News & Insights

Devolution deals, democracy and complex decision-making

One of the big things that has been coming up more and more on our agenda is devolution deals, currently under discussion in various regions of the country. We see it come up a lot in our media monitoring, and we’ve been doing work in both advisory and video production capacities with the deals in West Yorkshire, and York and North Yorkshire (if you’re in the latter you might even hear my dulcet tones on one of the consultation videos!). Outside of those areas, there are similar deals in progress in the East Midlands, Northumberland and Cornwall.

This new wave of deals has formed a core part of successive governments’ levelling up strategies and there seems to be a growing consensus (in the abstract at least, when it comes to specific decisions sometimes principles seem to fly out of the window) that it is right that decisions are made as close as possible to those who are likely to be affected by them. By 2030, the Government has promised that any part of England that wants a devolution deal will have one.

Before agreeing a deal, there is an expectation of consultation by constituent authorities on behalf of the proposed combined authority before final approval by the Secretary of State and the laying of a statutory instrument to create the new authority. These consultations are most commonly all-encompassing, considering the proposals in the deal (such as that in York and North Yorkshire), but occasionally can be slightly more fragmentary, where different elements of the deal are consulted on separately (as happened in the Liverpool City Region).

As the major public facing part of the establishment process, these consultations can come under enhanced scrutiny or become the focus of dissatisfaction and public frustration over elements of the deal. The criticisms tend to fall into a couple of different categories.

The first is not so much about the deal but the form of the engagement on it. In several locations, we have seen local stakeholders arguing that rather than consultations aspirant combined authorities should instead be running referendums on the deal. The most significant recent example of this has been in Cornwall. At present, Cornwall has a tier 2 combined authority, but it has been offered an ‘upgrade’ to tier 3 status, which would bring more devolved powers and funding. To do so however, the Government is insisting that they must elect a mayor. The Council is running a consultation on the deal, but some locals have been demanding a referendum as they do not want an elected mayor. Similar demands have been made in the East Midlands.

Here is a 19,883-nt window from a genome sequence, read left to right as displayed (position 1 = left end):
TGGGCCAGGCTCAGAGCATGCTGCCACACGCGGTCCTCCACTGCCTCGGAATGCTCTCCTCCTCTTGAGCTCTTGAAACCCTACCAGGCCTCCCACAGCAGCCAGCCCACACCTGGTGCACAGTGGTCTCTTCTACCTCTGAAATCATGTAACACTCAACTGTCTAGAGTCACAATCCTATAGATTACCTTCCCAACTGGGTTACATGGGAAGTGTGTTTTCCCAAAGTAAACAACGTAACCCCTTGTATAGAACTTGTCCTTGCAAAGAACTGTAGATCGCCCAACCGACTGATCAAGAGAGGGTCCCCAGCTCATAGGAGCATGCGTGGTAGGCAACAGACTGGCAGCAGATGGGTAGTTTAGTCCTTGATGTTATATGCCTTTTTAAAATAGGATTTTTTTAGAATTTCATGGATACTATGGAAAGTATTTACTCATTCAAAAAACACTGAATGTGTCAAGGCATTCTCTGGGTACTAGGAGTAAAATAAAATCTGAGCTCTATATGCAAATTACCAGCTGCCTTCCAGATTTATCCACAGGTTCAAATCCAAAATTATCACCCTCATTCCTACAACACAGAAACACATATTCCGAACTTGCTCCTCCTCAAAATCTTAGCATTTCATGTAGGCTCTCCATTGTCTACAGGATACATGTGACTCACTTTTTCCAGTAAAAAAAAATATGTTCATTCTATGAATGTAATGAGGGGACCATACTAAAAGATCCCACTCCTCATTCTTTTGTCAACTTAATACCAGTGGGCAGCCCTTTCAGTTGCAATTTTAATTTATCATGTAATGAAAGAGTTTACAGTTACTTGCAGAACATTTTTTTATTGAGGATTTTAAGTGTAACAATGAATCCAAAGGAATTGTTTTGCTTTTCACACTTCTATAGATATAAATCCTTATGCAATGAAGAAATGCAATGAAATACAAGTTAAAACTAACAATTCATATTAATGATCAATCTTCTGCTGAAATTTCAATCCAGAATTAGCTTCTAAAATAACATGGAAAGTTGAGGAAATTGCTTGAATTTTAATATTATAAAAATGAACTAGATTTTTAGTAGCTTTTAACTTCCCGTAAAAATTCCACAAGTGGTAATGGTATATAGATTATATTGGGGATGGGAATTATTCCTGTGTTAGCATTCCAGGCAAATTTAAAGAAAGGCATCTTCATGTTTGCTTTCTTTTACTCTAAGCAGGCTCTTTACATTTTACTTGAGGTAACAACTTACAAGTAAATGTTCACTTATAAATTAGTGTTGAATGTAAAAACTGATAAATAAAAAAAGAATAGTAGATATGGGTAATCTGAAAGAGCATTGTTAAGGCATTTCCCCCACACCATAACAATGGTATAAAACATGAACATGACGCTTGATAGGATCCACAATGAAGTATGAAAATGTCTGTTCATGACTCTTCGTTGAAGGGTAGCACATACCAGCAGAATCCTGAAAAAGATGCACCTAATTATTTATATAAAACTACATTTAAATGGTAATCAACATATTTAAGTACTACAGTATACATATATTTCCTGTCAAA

There are of course arguments for both, but on complicated issues such as devolution deals there are good reasons for not going to a referendum. Referendums, as the past decade has amply demonstrated are particularly good for simple binary decisions, but significantly less so for more complex or multi-faceted ones. When these latter sort of decisions are submitted to a referendum the tendency becomes either for one issue to dominate, eclipsing other, often more important elements of the question; or for a decision that requires nuanced thinking and comment which can be properly taken account of to be reduced to a simple yes/no question. Particularly when there is a vocal minority, this can result in results being skewed by people being rallied to view a complicated situation purely through one lens.

In addition, when we reach out to the public to gather their input, it’s important to think about why we are doing so. In cases such as this, the information gathered in those exercises is for the purpose of shaping a decision, potentially for mitigating any less optimal elements, and for ensuring that the right decision is ultimately made. When consulting, we can also look at the information gathered on a more granular basis, by locality for example, or by protected characteristic. A referendum does not allow for this. It doesn’t permit proper consideration of all the issues and that exploration of different elements, and so does not provide useful information for local authorities looking to make the right decision for their locality. An absolutist approach to democratic participation, doesn’t work so well in this context.

The form of the engagement is not the only challenge that might be faced. These sorts of decisions are inherently complicated, and that means any associated consultation exercise is going to be similarly complicated. There might also be issues around overcoming political apathy. Many of these are common to other sorts of consultation too, but they are always ones that can be overcome, and finding useful ways to address them can be rewarding and will certainly teach lessons you can use across your entire practice.


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